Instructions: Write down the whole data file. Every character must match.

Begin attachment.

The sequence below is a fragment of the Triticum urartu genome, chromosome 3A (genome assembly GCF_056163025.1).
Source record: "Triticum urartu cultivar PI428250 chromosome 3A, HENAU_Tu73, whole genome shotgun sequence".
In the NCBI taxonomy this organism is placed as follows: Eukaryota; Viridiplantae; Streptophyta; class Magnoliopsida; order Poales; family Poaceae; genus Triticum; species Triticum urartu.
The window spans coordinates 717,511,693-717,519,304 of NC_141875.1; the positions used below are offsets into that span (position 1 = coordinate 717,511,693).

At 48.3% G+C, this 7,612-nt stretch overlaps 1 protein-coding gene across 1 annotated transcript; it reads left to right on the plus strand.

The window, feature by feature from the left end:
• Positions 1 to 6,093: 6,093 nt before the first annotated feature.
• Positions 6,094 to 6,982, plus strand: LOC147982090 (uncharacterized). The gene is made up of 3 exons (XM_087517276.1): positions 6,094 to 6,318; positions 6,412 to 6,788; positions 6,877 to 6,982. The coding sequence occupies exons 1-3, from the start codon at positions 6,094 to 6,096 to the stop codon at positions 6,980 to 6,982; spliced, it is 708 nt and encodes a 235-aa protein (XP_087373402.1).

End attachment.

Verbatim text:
The sequence below is a fragment of the Triticum urartu genome, chromosome 3A (genome assembly GCF_056163025.1).
Source record: "Triticum urartu cultivar PI428250 chromosome 3A, HENAU_Tu73, whole genome shotgun sequence".
In the NCBI taxonomy this organism is placed as follows: Eukaryota; Viridiplantae; Streptophyta; class Magnoliopsida; order Poales; family Poaceae; genus Triticum; species Triticum urartu.
The window spans coordinates 717,511,693-717,519,304 of NC_141875.1; the positions used below are offsets into that span (position 1 = coordinate 717,511,693).

At 48.3% G+C, this 7,612-nt stretch overlaps 1 protein-coding gene across 1 annotated transcript; it reads left to right on the plus strand.

The window, feature by feature from the left end:
• Positions 1 to 6,093: 6,093 nt before the first annotated feature.
• Positions 6,094 to 6,982, plus strand: LOC147982090 (uncharacterized). The gene is made up of 3 exons (XM_087517276.1): positions 6,094 to 6,318; positions 6,412 to 6,788; positions 6,877 to 6,982. The coding sequence occupies exons 1-3, from the start codon at positions 6,094 to 6,096 to the stop codon at positions 6,980 to 6,982; spliced, it is 708 nt and encodes a 235-aa protein (XP_087373402.1).